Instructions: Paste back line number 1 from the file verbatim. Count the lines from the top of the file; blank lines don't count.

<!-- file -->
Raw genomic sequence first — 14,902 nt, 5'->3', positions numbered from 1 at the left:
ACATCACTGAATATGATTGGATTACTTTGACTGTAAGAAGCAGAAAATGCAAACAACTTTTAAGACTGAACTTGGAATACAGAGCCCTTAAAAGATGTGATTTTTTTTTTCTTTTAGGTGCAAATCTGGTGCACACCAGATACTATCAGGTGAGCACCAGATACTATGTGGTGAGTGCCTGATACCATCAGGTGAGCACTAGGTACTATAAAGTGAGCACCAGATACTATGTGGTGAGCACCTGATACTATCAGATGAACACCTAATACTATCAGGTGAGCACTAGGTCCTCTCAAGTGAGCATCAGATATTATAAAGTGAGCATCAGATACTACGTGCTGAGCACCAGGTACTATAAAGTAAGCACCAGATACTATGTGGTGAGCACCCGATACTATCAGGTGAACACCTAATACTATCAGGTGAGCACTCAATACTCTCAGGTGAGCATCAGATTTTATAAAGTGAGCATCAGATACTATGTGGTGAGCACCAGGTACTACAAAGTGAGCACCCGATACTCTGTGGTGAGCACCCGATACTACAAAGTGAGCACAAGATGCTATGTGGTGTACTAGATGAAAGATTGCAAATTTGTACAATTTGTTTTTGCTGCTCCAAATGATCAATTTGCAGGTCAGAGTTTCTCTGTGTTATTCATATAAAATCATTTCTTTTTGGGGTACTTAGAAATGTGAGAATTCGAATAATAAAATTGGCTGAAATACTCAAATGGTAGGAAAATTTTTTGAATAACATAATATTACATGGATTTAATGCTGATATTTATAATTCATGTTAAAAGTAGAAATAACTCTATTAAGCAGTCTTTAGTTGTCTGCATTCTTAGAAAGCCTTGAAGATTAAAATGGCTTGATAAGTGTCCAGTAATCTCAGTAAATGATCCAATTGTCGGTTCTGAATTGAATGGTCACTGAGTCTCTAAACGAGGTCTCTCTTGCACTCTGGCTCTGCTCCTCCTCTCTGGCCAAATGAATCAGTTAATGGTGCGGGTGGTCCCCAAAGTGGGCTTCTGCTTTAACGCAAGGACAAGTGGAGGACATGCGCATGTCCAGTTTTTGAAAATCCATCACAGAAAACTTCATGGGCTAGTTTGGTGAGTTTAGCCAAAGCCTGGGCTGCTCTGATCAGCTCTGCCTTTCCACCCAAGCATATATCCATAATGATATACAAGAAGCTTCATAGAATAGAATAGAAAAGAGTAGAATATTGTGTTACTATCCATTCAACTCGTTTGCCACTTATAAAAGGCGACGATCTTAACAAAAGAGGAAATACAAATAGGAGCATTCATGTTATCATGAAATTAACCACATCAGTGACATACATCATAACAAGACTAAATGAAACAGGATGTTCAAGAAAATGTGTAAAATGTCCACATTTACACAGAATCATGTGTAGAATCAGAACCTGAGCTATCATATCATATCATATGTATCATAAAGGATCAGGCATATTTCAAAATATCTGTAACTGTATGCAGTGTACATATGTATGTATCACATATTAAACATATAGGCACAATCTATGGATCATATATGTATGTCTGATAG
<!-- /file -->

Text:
Raw genomic sequence first — 14,902 nt, 5'->3', positions numbered from 1 at the left: